Weight 2.95 oz.
$485 / winstonrods.com
Building the Nexus on a blank of 100 percent graphite, as opposed to the more costly Boron III, allowed Winston to offer it at a much lower price than is typical of its rods. This consummate trout rod casts instinctively and is marvelously sensitive. It’s stiff enough to make lightning-fast hooksets and has plenty of backbone to fight surly browns. Controlling loop size and line position was simple, making for excellent presentations. The bad news: The reel seat fell off during testing. The adhesive let go and it came apart. This is easy to fix, but it’s not what you want (or expect) in a high-end rod.
Weight 2.75 oz.
Cabela’s Theorem 905-4
$260 / cabelas.com
This value-oriented offering performed serviceably during the evaluation. On targets within 35 feet, where the majority of trout fishing occurs, it was deadly accurate. It can swing a streamer, turn over a diminutive PMD, and cast a hopper-dropper rig. The grip is comfortable, and it balances nicely in hand. However, the Theorem has its limitations. The rod had a tendency to bottom out, and it gave muted feedback. Casting longer distances was a chore, and it lacked the backbone exhibited by the other rods. It also had the least lively feel. For the price, however, it is still an attractive option.
Weight 2.70 oz.
Other Notable Rods
1. G. Loomis Pro 4X Switch
$480 / gloomis.com
Switch rods are designed to be fished with either one or two hands, depending on the fishing situation. They excel on broad rivers, when you’re fishing against steep backdrops, and under windy conditions. They allow the angler to snap out a T-cast when there’s no room for a traditional backcast, and to punch out long overhead casts to hard-to-reach lies. The new Pro 4X Switch from Loomis is a nicely balanced switch rod. Its 10-foot 6-inch length strikes the right compromise. It can be wielded with reasonable comfort with one hand, yet it has the length and leverage to perform Spey casts. In a 5-weight, it can handle trout and lighter steelhead and salmon duties.
2. Redington Vapen Black 590-4B
$350 / redington.com
This is an updated version of the original red-handled Redington model launched a couple of years ago. The Vapen is notable for the construction of its handle, which is made of polymer instead of traditional cork. To create this unique fly rod grip, Redington turned to Winn Grips, which makes grips for golf clubs. I was prepared to not like the Vapen, and initially I wasn’t crazy about the squishy feel of the grip. But after fishing it, I have to say I took a shine to the concept. I don’t know if the grip amplifies casting power or reduces fatigue, as Redington claims, but I can say that I didn’t feel hampered in any way by the technology.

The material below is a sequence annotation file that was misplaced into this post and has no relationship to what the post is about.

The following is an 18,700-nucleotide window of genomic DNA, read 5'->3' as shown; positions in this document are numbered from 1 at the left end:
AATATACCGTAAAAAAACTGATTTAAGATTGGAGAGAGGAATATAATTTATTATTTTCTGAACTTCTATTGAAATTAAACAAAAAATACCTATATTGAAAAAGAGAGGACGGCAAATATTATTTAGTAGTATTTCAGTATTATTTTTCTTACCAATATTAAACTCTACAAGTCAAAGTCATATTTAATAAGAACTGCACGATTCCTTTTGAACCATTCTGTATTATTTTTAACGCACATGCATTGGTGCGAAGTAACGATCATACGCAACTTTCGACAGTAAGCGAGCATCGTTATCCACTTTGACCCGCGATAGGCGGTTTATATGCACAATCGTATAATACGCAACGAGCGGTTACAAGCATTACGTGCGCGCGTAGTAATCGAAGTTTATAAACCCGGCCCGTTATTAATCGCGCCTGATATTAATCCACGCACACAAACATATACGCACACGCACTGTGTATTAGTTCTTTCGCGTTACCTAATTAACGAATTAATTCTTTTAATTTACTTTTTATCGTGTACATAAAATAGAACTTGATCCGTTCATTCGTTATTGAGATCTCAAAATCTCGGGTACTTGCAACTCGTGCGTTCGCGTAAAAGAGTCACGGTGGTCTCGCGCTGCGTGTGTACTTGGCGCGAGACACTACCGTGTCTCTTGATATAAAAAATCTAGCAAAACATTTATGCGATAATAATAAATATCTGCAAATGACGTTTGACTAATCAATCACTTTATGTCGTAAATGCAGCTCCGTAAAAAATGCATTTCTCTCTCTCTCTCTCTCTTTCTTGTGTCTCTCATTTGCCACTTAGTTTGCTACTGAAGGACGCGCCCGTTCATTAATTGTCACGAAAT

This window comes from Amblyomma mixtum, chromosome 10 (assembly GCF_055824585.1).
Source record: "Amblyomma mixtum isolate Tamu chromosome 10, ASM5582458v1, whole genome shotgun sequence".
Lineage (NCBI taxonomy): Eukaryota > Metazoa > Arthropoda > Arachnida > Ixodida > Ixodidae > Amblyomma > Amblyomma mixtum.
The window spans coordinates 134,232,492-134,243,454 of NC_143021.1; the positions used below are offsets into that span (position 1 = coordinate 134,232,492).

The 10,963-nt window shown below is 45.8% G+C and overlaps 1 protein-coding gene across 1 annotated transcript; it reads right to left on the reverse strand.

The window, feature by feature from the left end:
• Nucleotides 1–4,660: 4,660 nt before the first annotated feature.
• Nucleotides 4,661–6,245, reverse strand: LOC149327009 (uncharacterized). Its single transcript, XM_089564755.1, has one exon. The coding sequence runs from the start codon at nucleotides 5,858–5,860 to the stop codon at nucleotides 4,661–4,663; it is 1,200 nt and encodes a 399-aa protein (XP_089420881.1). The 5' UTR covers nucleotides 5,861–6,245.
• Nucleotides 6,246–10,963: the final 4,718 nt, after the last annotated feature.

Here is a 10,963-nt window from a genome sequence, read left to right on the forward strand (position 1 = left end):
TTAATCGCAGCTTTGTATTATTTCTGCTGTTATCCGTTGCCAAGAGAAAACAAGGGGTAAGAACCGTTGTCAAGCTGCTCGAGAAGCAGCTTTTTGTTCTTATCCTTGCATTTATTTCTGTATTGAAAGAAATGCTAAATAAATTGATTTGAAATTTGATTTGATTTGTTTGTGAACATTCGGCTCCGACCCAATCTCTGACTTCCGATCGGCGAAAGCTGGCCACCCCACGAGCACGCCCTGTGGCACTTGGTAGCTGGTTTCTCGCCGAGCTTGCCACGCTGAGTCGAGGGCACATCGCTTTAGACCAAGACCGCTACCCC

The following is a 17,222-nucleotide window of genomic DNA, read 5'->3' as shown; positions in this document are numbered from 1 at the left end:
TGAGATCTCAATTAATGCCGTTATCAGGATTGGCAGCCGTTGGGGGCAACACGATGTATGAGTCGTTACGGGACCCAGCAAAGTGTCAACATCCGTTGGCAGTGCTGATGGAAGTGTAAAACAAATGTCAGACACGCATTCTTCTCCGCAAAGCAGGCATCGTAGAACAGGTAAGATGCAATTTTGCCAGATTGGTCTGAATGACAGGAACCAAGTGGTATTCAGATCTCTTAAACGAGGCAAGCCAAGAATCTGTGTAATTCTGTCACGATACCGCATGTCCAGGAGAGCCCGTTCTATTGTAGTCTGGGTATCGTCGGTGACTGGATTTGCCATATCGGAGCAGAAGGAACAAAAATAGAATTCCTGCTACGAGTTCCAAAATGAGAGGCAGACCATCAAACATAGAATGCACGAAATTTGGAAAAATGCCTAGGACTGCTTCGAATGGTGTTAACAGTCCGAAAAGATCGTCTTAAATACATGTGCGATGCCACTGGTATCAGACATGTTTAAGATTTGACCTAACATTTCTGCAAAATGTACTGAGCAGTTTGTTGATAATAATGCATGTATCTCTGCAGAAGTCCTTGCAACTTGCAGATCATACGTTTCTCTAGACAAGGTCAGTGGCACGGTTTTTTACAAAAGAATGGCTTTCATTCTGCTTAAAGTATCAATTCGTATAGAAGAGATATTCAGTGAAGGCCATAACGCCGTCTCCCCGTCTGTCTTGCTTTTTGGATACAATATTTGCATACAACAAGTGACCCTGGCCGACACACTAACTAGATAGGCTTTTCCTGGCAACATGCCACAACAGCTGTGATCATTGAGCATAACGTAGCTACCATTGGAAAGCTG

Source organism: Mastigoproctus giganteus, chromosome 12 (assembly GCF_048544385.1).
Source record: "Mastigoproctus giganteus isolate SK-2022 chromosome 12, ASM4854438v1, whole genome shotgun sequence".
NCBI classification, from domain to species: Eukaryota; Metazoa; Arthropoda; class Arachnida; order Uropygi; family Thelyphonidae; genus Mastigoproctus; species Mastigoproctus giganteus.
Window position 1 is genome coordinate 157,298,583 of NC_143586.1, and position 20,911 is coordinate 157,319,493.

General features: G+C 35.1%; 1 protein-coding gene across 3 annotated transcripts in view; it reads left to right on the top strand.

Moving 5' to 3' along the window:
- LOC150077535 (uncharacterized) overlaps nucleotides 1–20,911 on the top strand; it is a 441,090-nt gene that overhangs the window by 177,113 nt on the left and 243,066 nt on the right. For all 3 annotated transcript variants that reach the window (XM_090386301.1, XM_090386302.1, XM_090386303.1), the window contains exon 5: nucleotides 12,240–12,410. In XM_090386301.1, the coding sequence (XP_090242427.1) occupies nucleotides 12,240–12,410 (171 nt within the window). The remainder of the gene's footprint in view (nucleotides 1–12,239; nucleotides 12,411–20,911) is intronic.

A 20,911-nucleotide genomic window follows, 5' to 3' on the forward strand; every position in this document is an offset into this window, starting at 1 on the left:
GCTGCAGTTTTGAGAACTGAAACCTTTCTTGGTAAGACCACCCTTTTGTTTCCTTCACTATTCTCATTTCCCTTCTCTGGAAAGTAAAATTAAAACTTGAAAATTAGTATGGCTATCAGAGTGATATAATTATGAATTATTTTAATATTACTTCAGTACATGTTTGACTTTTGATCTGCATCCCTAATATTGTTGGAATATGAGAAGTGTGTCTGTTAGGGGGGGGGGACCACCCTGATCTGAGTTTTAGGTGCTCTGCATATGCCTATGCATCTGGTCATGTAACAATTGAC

Just the Tippet
The Fishpond Headgate keeps spools handy.
I’ve taken a real liking to this sturdy tippet holder from Fishpond. It is made of aluminum and has a spring-loaded latch that keeps the crossbar that holds the tippet spools securely in place, yet it is easy to open when necessary. It holds up to seven spools of tippet and has a handy razorblade cutter to slice off segments of tippet as you pull them free. It clips easily onto a jacket, vest, or chest pack, but also stores well inside a pocket. ($19.95; fishpondusa.com)
How We Test
To make the fly rod test an apples-to-apples evaluation, we limited the field to new 9-foot 5-weight rods. In order to make an accurate appraisal of their performance, we rigged them with identical reels, lines, leaders, and flies. When casting with small dries, we used 12-foot 5X leaders; we switched to 9-foot 4X leaders for nymphs; and we fished streamers with 6-foot 2X leaders.
The rods were cast side-by-side under controlled conditions on rivers, streams, and lakes in and around Bozeman, Montana. They were also fished throughout the fall on various waters, including the Gallatin, Madison, and Yellowstone rivers.
Correction: In the print version of this piece [April 2015] we incorrectly stated that the Douglas DXF 5904 was made in the U.S.